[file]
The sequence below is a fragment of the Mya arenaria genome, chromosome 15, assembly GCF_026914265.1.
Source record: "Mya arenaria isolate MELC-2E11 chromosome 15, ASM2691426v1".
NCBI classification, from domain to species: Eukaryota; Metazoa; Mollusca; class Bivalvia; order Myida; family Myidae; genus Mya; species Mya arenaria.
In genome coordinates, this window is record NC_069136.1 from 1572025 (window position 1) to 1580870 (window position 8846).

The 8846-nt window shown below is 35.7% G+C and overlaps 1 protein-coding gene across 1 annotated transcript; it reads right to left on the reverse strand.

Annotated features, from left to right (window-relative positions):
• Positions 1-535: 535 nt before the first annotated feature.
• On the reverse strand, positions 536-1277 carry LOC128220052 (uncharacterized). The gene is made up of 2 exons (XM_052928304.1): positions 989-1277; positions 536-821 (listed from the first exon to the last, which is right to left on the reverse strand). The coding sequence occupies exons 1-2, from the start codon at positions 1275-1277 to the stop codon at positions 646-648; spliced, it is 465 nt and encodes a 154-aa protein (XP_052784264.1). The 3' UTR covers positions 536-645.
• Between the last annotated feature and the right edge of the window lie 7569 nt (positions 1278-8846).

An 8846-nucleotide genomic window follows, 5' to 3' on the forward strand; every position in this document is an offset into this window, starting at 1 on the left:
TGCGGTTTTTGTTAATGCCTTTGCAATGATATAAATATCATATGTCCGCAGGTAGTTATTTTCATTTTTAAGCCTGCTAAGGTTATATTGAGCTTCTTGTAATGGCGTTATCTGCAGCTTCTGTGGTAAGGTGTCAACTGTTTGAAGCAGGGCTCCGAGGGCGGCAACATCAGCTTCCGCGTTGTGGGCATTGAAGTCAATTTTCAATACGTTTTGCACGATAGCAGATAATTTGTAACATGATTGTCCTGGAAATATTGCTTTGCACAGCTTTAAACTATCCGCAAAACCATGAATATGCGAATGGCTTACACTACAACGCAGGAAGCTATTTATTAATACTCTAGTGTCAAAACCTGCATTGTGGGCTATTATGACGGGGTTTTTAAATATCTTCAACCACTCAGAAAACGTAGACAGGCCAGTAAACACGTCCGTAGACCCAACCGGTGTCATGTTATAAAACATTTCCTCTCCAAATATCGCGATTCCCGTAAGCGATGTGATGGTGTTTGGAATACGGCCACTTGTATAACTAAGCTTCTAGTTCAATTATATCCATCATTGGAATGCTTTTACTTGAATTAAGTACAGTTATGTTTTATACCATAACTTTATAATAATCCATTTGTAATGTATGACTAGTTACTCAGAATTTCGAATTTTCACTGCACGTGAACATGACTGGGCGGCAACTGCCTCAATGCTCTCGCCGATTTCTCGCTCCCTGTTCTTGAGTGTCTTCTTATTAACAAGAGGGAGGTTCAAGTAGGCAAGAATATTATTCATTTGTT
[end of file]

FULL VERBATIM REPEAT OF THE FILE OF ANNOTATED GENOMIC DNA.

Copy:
The sequence below is a fragment of the Mya arenaria genome, chromosome 15, assembly GCF_026914265.1.
Source record: "Mya arenaria isolate MELC-2E11 chromosome 15, ASM2691426v1".
NCBI classification, from domain to species: Eukaryota; Metazoa; Mollusca; class Bivalvia; order Myida; family Myidae; genus Mya; species Mya arenaria.
In genome coordinates, this window is record NC_069136.1 from 1572025 (window position 1) to 1580870 (window position 8846).

The 8846-nt window shown below is 35.7% G+C and overlaps 1 protein-coding gene across 1 annotated transcript; it reads right to left on the reverse strand.

Annotated features, from left to right (window-relative positions):
• Positions 1-535: 535 nt before the first annotated feature.
• On the reverse strand, positions 536-1277 carry LOC128220052 (uncharacterized). The gene is made up of 2 exons (XM_052928304.1): positions 989-1277; positions 536-821 (listed from the first exon to the last, which is right to left on the reverse strand). The coding sequence occupies exons 1-2, from the start codon at positions 1275-1277 to the stop codon at positions 646-648; spliced, it is 465 nt and encodes a 154-aa protein (XP_052784264.1). The 3' UTR covers positions 536-645.
• Between the last annotated feature and the right edge of the window lie 7569 nt (positions 1278-8846).

An 8846-nucleotide genomic window follows, 5' to 3' on the forward strand; every position in this document is an offset into this window, starting at 1 on the left:
TGCGGTTTTTGTTAATGCCTTTGCAATGATATAAATATCATATGTCCGCAGGTAGTTATTTTCATTTTTAAGCCTGCTAAGGTTATATTGAGCTTCTTGTAATGGCGTTATCTGCAGCTTCTGTGGTAAGGTGTCAACTGTTTGAAGCAGGGCTCCGAGGGCGGCAACATCAGCTTCCGCGTTGTGGGCATTGAAGTCAATTTTCAATACGTTTTGCACGATAGCAGATAATTTGTAACATGATTGTCCTGGAAATATTGCTTTGCACAGCTTTAAACTATCCGCAAAACCATGAATATGCGAATGGCTTACACTACAACGCAGGAAGCTATTTATTAATACTCTAGTGTCAAAACCTGCATTGTGGGCTATTATGACGGGGTTTTTAAATATCTTCAACCACTCAGAAAACGTAGACAGGCCAGTAAACACGTCCGTAGACCCAACCGGTGTCATGTTATAAAACATTTCCTCTCCAAATATCGCGATTCCCGTAAGCGATGTGATGGTGTTTGGAATACGGCCACTTGTATAACTAAGCTTCTAGTTCAATTATATCCATCATTGGAATGCTTTTACTTGAATTAAGTACAGTTATGTTTTATACCATAACTTTATAATAATCCATTTGTAATGTATGACTAGTTACTCAGAATTTCGAATTTTCACTGCACGTGAACATGACTGGGCGGCAACTGCCTCAATGCTCTCGCCGATTTCTCGCTCCCTGTTCTTGAGTGTCTTCTTATTAACAAGAGGGAGGTTCAAGTAGGCAAGAATATTATTCATTTGTT